Generally, there are two ways to complete a level: take your time and try to collect 100 rings, which will grant you an extra life, or put Sonic's stubby legs to use and try to blow through the level in under a minute. Both methods are fun, though some levels are more apt for speed and others for exploration. While the sequels beat Sonic the Hedgehog in level complexity, this classic set an excellent foundation for later games to improve upon.
What would a platformer be without bonus stages? Sonic's got some trippy ones that can only be accessed if you reach the end of an act with at least 50 rings. In a world seemingly devoid of gravity, Sonic must be maneuvered through a pinball-like maze and reach the Chaos emerald positioned in the middle. If he touches one of the ''goals'' along the edges of the area, he'll be transported out of the bonus stage with no emerald in tow. Collect 50 coins for an extra continue, which is plenty helpful in a no-save game such as Sonic. If you collect all 7 Chaos Emeralds before you complete the game, you'll be treated to a special ending. Hardly worth the work, but the bonus stages are so much fun, you'll likely want to get all the emeralds anyway.
Visually, the game looks fairly nice. The colors are vibrant, though somewhat lacking in variety. Sonic himself is full of life. His eyes will grow wide and he will go careening backwards after being attacked. If left idle, he will give you an annoyed look and tap his foot. Upon death, he'll flail his arms outward and plummet off the screen. The framerate is solid, except in instances where Sonic is attacked underwater. The original Sonic hardly showed the Genesis's graphical capabilities, but it got the job done.
The music is excellent. Almost all of the tunes are memorable, and each fits the theme and pace of its level quite well. Green Hill Zone's music is upbeat, making you subconsciously yearn to go faster. Marble Zone is considerably slower with more obstacles blocking your progress, and the music reflects this with its mellow tone. Sound effects are great, from the sound of Sonic's jump (which never becomes grating, even after the millionth time), to the thump that signifies death or the high-pitched note that comes with acquiring a ring. Sonic games have always sounded great, and this one started it all.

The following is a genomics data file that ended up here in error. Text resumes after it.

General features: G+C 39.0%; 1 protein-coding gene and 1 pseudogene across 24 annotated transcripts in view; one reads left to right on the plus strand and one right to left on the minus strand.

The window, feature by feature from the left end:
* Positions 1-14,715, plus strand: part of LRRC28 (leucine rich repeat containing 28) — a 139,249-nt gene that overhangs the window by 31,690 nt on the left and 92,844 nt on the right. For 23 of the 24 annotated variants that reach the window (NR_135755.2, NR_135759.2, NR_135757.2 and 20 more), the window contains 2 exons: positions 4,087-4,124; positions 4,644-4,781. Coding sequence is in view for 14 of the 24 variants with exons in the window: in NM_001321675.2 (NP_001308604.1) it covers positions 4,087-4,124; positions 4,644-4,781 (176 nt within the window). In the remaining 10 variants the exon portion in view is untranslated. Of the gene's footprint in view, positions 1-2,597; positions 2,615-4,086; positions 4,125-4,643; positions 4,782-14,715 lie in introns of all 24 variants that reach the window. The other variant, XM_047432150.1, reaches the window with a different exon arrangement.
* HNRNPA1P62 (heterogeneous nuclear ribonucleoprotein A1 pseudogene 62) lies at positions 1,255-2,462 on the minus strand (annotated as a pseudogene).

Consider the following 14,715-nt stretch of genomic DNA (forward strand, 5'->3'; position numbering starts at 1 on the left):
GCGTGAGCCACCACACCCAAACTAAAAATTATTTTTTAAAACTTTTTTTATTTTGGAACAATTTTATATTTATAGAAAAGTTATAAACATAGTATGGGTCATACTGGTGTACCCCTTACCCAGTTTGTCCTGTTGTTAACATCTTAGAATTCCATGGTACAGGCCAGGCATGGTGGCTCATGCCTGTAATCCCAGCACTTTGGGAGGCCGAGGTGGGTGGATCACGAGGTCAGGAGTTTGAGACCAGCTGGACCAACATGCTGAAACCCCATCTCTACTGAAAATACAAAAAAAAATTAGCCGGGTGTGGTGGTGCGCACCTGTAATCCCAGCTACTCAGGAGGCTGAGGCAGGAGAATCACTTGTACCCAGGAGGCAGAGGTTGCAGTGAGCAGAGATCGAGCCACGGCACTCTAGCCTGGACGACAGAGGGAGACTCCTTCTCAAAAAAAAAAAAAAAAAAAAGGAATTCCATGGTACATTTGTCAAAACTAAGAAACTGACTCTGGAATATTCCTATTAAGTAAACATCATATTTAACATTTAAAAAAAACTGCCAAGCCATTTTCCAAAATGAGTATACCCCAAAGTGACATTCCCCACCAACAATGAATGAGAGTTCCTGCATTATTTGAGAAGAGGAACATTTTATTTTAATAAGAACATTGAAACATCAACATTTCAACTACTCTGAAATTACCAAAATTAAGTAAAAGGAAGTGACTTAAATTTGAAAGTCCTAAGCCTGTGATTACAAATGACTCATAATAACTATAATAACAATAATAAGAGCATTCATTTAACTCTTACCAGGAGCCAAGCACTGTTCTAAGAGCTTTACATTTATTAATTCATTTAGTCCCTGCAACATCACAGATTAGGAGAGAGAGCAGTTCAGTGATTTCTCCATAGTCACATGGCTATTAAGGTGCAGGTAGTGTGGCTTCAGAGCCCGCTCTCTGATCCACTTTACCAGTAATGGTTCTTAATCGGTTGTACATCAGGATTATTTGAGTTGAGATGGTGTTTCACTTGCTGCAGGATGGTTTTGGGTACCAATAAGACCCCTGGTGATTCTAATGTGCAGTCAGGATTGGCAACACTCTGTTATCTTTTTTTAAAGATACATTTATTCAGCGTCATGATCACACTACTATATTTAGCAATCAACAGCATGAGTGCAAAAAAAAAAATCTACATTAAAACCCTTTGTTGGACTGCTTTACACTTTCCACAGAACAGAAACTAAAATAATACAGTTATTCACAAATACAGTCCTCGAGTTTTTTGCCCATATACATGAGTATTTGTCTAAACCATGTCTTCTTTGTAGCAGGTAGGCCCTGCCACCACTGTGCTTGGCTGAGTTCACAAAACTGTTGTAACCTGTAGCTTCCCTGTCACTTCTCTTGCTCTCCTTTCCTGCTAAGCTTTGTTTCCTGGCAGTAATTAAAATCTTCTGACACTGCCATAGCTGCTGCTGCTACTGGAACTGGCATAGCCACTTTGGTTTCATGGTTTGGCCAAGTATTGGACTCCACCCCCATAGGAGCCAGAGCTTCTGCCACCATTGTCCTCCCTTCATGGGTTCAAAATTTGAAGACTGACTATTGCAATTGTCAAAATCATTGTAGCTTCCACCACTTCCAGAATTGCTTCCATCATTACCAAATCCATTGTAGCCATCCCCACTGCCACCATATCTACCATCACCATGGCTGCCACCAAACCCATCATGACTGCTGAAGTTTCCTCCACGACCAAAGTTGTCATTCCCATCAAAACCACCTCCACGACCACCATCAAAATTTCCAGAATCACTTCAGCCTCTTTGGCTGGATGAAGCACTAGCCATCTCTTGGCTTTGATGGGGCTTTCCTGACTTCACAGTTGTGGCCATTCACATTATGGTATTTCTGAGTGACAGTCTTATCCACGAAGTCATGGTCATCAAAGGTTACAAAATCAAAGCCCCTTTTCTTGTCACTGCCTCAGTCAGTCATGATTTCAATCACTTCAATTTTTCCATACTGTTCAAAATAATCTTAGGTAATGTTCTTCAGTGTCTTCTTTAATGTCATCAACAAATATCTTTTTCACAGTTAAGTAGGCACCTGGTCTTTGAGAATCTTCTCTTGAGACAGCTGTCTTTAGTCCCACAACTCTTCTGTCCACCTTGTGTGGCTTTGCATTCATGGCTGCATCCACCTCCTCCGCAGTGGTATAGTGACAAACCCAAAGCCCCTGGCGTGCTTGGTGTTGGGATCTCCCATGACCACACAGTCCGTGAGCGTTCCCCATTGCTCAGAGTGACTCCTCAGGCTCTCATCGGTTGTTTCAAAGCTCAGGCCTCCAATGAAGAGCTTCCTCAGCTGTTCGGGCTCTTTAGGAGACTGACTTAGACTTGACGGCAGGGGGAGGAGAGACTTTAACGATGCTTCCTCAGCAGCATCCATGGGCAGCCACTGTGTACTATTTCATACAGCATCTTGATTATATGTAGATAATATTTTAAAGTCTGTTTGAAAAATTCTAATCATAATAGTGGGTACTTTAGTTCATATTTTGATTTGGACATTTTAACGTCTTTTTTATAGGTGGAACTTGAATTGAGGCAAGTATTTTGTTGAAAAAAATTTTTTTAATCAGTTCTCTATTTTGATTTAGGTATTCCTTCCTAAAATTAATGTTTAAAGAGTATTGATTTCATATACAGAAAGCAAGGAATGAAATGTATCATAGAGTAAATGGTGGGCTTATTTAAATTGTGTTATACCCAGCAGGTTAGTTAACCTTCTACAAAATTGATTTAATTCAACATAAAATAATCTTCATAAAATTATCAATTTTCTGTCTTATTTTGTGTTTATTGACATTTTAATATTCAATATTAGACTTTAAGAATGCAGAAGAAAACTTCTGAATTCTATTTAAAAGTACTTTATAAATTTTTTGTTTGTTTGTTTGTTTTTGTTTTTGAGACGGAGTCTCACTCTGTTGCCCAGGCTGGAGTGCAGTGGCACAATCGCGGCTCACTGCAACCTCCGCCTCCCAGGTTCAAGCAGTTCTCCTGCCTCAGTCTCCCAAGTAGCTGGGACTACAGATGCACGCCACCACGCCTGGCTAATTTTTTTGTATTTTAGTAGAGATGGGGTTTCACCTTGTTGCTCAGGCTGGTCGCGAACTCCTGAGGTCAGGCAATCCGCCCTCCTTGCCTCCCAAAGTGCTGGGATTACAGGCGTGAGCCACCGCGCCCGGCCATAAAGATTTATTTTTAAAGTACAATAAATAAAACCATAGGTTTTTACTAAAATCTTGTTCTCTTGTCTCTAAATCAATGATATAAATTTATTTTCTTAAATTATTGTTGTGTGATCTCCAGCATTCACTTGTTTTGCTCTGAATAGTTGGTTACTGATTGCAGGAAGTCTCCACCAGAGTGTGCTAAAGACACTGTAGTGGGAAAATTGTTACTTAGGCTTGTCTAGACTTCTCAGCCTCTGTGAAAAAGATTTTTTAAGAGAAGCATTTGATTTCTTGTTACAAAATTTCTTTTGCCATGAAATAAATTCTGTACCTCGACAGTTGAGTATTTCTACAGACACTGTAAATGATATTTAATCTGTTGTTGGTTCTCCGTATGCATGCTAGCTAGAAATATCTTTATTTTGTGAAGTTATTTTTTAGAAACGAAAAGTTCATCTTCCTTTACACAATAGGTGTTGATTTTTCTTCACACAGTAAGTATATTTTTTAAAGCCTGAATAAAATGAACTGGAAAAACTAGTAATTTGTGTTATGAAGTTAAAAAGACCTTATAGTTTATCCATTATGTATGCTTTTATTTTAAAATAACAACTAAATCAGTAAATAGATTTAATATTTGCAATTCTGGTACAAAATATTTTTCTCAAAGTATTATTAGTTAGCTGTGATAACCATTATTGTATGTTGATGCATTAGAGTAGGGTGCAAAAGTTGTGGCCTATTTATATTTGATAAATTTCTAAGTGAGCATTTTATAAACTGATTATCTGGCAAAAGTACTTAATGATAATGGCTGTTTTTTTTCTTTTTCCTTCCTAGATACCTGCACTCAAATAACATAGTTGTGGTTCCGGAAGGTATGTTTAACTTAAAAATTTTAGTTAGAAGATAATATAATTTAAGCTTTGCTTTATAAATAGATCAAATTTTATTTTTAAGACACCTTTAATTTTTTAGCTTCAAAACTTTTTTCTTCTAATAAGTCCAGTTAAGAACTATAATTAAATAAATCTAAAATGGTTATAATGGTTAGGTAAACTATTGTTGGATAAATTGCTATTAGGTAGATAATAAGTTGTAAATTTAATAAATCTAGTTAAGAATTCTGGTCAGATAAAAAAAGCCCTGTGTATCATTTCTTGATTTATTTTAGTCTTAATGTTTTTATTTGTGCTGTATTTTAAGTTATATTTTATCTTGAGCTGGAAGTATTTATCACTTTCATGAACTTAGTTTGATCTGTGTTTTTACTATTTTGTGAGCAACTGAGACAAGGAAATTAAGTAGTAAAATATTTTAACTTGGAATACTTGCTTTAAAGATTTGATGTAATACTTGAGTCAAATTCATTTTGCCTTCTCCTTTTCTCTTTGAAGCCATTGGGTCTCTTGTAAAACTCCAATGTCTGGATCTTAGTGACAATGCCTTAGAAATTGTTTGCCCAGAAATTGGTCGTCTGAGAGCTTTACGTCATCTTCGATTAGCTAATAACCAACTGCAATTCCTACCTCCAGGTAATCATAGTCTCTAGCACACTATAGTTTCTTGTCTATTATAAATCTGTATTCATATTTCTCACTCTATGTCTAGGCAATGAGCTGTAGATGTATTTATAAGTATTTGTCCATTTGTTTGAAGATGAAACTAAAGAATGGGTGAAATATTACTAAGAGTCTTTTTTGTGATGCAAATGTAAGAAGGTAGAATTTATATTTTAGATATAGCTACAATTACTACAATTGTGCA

My only real gripe with Sonic the Hedgehog is the fourth zone, the Labyrinth Zone, which is mostly underwater, and just isn't fun. Sonic moves at a snail's pace underwater, making for three undeniably tedious and boring acts. As stated above, slowdown is prevalent when attacked underwater, and this can make it very difficult to recollect the rings that were lost before they disappear. Waiting around for air bubbles to form (Sonic can't breathe underwater) isn't much fun either. But this is just a small portion of the game. All other zones are generally spectacular.
Sonic the Hedgehog is a game meant to be beaten in one sitting, but it's so replayable, you may find yourself in Green Hill Zone again just moments after seeing the final credits. Sonic's got a special charm about it that will make you feel an odd urge to dig out your Genesis, blow out the cartridge, and play it every now and again. The epitome of 2D gaming? Hardly, but, just like the aftereffects of a can of Surge, the rush is great while it lasts.
Reviewer's Score: 8/10 | Originally Posted: 06/06/03, Updated 06/06/03